Jones knew the day would come when an outside party would destroy the society he created. Instead of letting his followers flee, he convinced them that the military would be there soon and they would all be slaughtered. He told them they should end their lives quietly and peacefully rather than be gunned down in a massacre. With sleeping pills, cyanide, and a fruity drink they all perished that afternoon.
The Sacrament tells a similar story story of Jones and his followers, through the eyes of a journalist and his cameraman. Ti West has compacted the history of Jonestown and modernized it into an hour and a half account of the final day. He draws us in using a faux documentary style and utilizes this subjective journalistic approach. Sam (AJ Bowen) and Jake (Joe Swanberg) are reporters for Vice magazine. Their friend Patrick (Kentucker Audley) a fashion photographer tells them about how his sister Caroline (Amy Seimetz) has been missing and she’s finally sent him a letter ambiguously detailing a “clean living” community she has become part of. Sam and Jake decide to go with Patrick to find his sister.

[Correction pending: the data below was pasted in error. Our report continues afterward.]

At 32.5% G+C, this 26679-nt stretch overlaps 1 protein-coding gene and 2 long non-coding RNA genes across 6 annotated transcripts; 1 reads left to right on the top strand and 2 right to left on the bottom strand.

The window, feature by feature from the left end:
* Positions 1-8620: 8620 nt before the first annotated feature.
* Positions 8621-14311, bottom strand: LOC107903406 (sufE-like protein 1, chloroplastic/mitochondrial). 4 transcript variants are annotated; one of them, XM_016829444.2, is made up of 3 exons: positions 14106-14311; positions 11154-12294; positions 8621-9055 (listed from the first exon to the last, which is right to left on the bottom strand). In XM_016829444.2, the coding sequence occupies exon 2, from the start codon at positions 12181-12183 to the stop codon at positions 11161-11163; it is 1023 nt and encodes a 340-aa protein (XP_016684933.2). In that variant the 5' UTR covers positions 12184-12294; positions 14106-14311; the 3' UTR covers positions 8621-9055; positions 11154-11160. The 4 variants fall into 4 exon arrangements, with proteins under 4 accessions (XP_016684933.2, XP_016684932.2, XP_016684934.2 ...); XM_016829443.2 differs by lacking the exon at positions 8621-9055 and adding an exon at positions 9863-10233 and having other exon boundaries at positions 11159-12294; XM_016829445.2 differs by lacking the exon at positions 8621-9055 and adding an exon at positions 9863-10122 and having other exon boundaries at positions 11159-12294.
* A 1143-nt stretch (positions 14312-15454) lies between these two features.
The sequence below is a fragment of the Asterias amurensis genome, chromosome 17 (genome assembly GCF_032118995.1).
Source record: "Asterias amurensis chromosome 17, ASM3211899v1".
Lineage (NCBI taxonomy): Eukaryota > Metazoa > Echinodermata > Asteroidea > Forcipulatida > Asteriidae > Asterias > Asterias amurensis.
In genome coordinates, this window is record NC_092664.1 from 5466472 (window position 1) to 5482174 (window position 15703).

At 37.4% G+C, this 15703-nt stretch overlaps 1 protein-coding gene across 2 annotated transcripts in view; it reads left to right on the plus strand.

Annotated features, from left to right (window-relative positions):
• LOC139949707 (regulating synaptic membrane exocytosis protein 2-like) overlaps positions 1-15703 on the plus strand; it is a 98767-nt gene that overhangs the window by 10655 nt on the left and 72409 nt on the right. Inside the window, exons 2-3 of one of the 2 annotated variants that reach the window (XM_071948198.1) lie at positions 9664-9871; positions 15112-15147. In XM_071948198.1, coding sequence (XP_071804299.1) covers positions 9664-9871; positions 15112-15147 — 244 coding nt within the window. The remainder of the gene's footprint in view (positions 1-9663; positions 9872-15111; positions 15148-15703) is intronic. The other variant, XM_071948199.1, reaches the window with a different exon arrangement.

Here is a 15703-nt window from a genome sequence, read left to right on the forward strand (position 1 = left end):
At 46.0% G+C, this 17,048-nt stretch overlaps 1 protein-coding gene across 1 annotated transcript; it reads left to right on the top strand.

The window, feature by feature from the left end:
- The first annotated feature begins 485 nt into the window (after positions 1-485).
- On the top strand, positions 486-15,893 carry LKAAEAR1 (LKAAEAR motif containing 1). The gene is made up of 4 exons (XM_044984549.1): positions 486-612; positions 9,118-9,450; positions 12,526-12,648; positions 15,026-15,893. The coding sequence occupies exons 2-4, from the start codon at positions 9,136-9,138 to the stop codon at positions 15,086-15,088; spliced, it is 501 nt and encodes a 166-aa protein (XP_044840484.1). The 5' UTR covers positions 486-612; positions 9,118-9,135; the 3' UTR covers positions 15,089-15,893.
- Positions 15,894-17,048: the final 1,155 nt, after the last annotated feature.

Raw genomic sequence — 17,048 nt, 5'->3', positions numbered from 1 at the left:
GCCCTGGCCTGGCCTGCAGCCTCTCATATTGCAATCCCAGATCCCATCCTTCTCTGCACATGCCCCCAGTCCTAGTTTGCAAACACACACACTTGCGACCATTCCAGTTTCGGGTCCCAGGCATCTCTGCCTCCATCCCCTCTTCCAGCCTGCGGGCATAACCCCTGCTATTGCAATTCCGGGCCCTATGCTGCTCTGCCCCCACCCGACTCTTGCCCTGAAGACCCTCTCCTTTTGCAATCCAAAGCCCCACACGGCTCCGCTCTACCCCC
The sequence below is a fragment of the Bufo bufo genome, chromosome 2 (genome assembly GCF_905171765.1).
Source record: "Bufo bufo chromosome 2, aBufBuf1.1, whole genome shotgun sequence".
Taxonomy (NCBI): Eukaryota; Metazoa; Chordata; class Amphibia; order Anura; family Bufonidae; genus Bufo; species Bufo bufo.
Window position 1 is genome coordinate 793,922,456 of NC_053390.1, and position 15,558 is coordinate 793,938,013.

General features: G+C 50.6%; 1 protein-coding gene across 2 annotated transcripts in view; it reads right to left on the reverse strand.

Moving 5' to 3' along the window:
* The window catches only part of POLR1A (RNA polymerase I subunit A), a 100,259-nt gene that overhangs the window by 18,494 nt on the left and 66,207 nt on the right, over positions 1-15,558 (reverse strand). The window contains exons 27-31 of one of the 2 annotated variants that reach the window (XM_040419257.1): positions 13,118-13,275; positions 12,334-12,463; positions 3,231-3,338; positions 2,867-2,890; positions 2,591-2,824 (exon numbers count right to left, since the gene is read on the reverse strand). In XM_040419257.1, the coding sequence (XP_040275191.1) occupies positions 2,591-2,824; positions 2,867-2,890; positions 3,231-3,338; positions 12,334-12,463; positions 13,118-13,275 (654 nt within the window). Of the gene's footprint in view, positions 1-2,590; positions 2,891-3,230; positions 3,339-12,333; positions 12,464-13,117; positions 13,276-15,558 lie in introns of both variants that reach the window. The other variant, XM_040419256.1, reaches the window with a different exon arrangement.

West is able to balance our interest in the community. He shows how they work together and how “Father” (Gene Jones) has given their lives meaning. The characters, along with the audience teeter back and forth on their feelings about Eden Parish. On one level the people have found happiness but at the same time they are members of a cult. In real life and in The Sacrament it is difficult to believe a man could be so charismatic as to control large groups of people through a message of hope rather than hate, that is until we meet “father.” When Sam is granted an interview with him we see how the community came together. Through charm, intrigue, and a little intimidation “Father” dodges all of Sam’s questions and makes the interview more about Sam and how he is the one brainwashed by Western Civilization. Once the interview is over, Sam and Jake discuss the merits of the community. They come to the conclusion that Eden Parish works, maybe not for them, but it seems to fulfill the lives of the people who gave up everything to live there.